Howley: Insurance is peace of mind. If specific coverages give a solar practitioner the comfort to do business, it’s well worth the price of the premium. And, it’s not only the individual company that benefits. The entire solar industry benefits when businesses are properly insured and conducting installations safely. When an insurance carrier has to pay a large loss, it impacts the policies and premiums that are subsequently written. So, if each solar provider gets properly covered and goes the extra mile to install properly and keep their employees safe, it will help maintain cost stability across the industry.
SB: Are those coverages available across the country or just in certain solar-heavy regions?
Howley: ProSight has the ability to provide our exclusive coverages nationwide. Whether your company operates in a solar-heavy region like New York City or you are one of the first solar businesses in your area, we can give you access to Operational System coverage, OOPS coverage and much more.
SB: Does size and scope of a business matter? Like, what if someone wants to get into solar + storage, or maybe start doing small commercial instead of just residential?
Howley: The size and scope matters most when the business moves into arenas that the current insurance policy excludes or doesn’t currently contemplate. If a company does commercial but wants to get into residential, even if it’s only a small percentage of the business, it is crucial to be sure there isn’t a residential exclusion on the policy.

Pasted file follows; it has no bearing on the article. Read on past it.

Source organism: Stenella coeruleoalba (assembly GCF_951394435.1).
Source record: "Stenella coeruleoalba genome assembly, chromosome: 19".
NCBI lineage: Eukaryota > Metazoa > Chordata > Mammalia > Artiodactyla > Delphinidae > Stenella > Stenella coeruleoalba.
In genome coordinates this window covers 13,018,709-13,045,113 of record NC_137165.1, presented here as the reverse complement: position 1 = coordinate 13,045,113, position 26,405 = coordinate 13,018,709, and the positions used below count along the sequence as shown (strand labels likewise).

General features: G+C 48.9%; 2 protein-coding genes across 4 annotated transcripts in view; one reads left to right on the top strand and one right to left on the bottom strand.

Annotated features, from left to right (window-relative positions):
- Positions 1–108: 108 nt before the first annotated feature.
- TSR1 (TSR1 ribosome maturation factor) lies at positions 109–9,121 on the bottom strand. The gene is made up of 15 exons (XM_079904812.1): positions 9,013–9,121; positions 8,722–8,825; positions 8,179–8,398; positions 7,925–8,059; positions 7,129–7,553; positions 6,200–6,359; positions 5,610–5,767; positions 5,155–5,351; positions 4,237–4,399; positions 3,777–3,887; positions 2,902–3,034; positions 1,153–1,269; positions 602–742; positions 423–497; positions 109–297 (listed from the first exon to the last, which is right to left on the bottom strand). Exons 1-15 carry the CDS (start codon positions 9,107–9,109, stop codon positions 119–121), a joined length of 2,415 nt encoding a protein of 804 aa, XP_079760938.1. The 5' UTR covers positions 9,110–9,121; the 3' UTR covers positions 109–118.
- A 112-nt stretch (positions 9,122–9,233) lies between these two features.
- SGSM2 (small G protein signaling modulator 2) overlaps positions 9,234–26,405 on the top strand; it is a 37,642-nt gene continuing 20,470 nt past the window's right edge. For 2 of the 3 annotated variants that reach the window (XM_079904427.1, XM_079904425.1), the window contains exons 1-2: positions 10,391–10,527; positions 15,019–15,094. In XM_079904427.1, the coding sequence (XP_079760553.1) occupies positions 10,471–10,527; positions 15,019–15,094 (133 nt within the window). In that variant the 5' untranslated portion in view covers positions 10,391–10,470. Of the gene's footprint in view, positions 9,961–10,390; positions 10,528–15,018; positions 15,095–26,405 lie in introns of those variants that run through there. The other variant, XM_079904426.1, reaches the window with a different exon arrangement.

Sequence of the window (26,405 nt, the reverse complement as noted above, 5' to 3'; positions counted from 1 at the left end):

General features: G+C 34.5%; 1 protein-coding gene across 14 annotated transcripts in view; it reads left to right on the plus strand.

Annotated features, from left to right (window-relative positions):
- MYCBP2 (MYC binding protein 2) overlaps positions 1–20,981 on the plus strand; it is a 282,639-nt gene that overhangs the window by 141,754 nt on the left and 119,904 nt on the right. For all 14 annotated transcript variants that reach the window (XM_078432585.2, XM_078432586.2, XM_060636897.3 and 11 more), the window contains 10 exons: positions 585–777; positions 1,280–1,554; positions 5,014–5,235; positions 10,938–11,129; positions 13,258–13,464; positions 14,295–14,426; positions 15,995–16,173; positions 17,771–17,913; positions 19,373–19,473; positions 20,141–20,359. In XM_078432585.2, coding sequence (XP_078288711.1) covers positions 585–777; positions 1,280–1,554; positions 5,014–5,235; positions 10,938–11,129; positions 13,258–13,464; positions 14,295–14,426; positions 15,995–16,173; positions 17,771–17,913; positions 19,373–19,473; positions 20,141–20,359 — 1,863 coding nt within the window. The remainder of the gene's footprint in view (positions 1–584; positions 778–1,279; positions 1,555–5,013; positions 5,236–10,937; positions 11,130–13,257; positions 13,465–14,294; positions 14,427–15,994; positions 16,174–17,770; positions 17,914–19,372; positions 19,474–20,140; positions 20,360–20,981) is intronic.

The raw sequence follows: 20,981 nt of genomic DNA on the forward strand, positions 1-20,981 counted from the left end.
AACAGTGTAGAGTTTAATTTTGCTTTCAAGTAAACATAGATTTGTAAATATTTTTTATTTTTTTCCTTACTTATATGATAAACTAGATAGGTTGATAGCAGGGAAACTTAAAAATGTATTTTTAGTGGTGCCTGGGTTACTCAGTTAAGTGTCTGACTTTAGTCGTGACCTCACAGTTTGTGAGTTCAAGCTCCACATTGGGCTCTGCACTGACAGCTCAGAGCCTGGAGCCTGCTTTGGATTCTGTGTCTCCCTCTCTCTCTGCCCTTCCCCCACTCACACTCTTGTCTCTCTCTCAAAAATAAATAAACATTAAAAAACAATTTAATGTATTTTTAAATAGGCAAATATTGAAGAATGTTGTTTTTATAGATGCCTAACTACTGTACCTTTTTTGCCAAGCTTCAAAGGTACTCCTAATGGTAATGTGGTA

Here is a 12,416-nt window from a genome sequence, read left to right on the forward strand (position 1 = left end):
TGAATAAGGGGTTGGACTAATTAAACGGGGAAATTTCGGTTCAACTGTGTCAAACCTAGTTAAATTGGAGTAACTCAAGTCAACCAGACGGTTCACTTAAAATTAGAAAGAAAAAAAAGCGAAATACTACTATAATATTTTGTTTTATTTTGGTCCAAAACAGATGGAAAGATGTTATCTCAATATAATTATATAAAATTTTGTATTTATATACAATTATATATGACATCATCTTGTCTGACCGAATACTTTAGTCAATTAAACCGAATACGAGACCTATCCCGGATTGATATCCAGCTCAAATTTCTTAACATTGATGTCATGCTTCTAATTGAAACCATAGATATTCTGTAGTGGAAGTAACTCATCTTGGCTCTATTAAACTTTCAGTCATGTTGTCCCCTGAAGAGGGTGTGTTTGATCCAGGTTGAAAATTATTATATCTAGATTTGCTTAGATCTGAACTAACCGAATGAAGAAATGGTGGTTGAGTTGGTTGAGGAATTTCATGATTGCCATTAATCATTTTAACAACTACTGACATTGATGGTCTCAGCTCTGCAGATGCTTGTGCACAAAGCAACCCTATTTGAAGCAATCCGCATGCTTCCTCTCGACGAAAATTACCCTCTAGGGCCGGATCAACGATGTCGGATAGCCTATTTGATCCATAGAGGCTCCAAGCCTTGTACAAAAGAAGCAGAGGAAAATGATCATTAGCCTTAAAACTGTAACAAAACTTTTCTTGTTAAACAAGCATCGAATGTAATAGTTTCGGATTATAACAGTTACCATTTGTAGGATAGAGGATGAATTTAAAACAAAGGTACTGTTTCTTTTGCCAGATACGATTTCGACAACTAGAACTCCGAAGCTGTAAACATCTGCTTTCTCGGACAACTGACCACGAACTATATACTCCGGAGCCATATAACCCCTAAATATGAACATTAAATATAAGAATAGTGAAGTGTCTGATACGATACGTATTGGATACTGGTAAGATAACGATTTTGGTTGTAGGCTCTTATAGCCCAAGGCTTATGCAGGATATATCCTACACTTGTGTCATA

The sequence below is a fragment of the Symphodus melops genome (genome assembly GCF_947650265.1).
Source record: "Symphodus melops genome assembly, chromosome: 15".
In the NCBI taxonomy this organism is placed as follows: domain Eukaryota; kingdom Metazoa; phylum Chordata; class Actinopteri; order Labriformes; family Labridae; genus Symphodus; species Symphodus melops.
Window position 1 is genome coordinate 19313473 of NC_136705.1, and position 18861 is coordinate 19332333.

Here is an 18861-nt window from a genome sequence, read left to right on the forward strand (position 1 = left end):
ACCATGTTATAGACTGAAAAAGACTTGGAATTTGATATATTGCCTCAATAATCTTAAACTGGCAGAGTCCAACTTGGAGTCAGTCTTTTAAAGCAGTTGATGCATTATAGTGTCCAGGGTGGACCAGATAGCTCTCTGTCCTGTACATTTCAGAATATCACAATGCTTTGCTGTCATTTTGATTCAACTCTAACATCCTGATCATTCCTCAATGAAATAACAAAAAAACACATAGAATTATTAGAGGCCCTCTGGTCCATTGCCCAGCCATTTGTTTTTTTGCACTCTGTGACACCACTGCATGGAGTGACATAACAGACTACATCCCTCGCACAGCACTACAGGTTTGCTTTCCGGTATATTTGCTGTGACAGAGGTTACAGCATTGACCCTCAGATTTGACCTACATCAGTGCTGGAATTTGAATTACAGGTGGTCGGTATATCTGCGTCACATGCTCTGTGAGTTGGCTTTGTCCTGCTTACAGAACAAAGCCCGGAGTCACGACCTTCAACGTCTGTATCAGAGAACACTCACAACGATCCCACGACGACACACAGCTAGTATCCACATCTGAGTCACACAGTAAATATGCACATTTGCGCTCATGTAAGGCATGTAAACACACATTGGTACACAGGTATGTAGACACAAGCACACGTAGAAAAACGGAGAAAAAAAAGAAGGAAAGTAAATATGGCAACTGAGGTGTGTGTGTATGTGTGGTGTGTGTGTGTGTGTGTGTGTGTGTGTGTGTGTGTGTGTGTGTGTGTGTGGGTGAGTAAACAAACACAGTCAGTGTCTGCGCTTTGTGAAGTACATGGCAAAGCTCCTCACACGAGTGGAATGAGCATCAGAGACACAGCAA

The same goes for solar + storage; if a policy is set up for coverage on installations and the business wants to start providing storage options to their customers, be sure to re-examine the insurance policy before taking the steps into expansion. If a customer files a claim against the company for something that isn’t covered under the current policy, the business and the owner could be on the hook for all the damages.
SB: What’s an example of how a specific coverage saved a customer?
Howley: One of our insureds utilized our worker’s compensation coverage for an unfortunate incident that happened during an installation. In a total fluke situation, a plank gave out while a worker was walking on it. The worker fell about 30 ft and was severely injured. With ProSight’s WC, the worker’s injuries and lost time at work were covered for as long as the injury lasted. We want our insureds and their employees to go home safely each night, but if an accident happens, our policy covers medical expenses and time missed from work.
SB: Is there anything a solar contractor can do personally or in their business to further lower costs on premiums?
Howley: The main thing solar contractors can do is treat their people well. Make sure they get proper training, allow them to attend industry conferences, get them the most updated equipment and do whatever it takes to prepare employees to be the best at their jobs.
Industry certifications can also help offset long-term costs as well. The education received while undergoing and maintaining the certifications from NABCEP can signal to insurers and customers alike that your business is compliant with the highest level of certification and scrutiny.
— Solar Builder magazine